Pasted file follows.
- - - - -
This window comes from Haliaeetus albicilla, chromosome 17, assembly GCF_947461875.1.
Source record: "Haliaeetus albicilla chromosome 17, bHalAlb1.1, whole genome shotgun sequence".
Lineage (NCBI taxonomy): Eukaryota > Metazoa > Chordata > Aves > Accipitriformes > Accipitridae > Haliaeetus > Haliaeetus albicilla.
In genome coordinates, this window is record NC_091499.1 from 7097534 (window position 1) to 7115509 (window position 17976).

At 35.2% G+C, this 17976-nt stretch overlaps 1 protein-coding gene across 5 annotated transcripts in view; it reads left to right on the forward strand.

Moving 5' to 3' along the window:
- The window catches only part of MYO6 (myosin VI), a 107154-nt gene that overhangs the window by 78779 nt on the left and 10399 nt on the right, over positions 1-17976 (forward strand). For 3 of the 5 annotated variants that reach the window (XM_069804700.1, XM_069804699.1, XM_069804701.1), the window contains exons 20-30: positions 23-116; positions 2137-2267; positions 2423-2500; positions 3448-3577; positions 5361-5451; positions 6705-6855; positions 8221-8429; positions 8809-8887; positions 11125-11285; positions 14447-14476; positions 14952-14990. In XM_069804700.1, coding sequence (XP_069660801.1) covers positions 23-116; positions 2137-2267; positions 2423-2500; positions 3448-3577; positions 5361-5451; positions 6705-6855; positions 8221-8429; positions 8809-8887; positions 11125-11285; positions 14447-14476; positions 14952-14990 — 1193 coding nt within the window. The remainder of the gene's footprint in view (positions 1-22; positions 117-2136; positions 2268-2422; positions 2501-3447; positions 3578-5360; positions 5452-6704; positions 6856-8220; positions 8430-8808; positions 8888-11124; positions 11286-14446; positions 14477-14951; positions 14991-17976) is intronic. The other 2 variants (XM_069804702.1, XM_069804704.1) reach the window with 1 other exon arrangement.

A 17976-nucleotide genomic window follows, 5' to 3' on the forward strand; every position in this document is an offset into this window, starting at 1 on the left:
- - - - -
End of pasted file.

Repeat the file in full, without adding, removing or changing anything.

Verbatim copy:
This window comes from Haliaeetus albicilla, chromosome 17, assembly GCF_947461875.1.
Source record: "Haliaeetus albicilla chromosome 17, bHalAlb1.1, whole genome shotgun sequence".
Lineage (NCBI taxonomy): Eukaryota > Metazoa > Chordata > Aves > Accipitriformes > Accipitridae > Haliaeetus > Haliaeetus albicilla.
In genome coordinates, this window is record NC_091499.1 from 7097534 (window position 1) to 7115509 (window position 17976).

At 35.2% G+C, this 17976-nt stretch overlaps 1 protein-coding gene across 5 annotated transcripts in view; it reads left to right on the forward strand.

Moving 5' to 3' along the window:
- The window catches only part of MYO6 (myosin VI), a 107154-nt gene that overhangs the window by 78779 nt on the left and 10399 nt on the right, over positions 1-17976 (forward strand). For 3 of the 5 annotated variants that reach the window (XM_069804700.1, XM_069804699.1, XM_069804701.1), the window contains exons 20-30: positions 23-116; positions 2137-2267; positions 2423-2500; positions 3448-3577; positions 5361-5451; positions 6705-6855; positions 8221-8429; positions 8809-8887; positions 11125-11285; positions 14447-14476; positions 14952-14990. In XM_069804700.1, coding sequence (XP_069660801.1) covers positions 23-116; positions 2137-2267; positions 2423-2500; positions 3448-3577; positions 5361-5451; positions 6705-6855; positions 8221-8429; positions 8809-8887; positions 11125-11285; positions 14447-14476; positions 14952-14990 — 1193 coding nt within the window. The remainder of the gene's footprint in view (positions 1-22; positions 117-2136; positions 2268-2422; positions 2501-3447; positions 3578-5360; positions 5452-6704; positions 6856-8220; positions 8430-8808; positions 8888-11124; positions 11286-14446; positions 14477-14951; positions 14991-17976) is intronic. The other 2 variants (XM_069804702.1, XM_069804704.1) reach the window with 1 other exon arrangement.

A 17976-nucleotide genomic window follows, 5' to 3' on the forward strand; every position in this document is an offset into this window, starting at 1 on the left: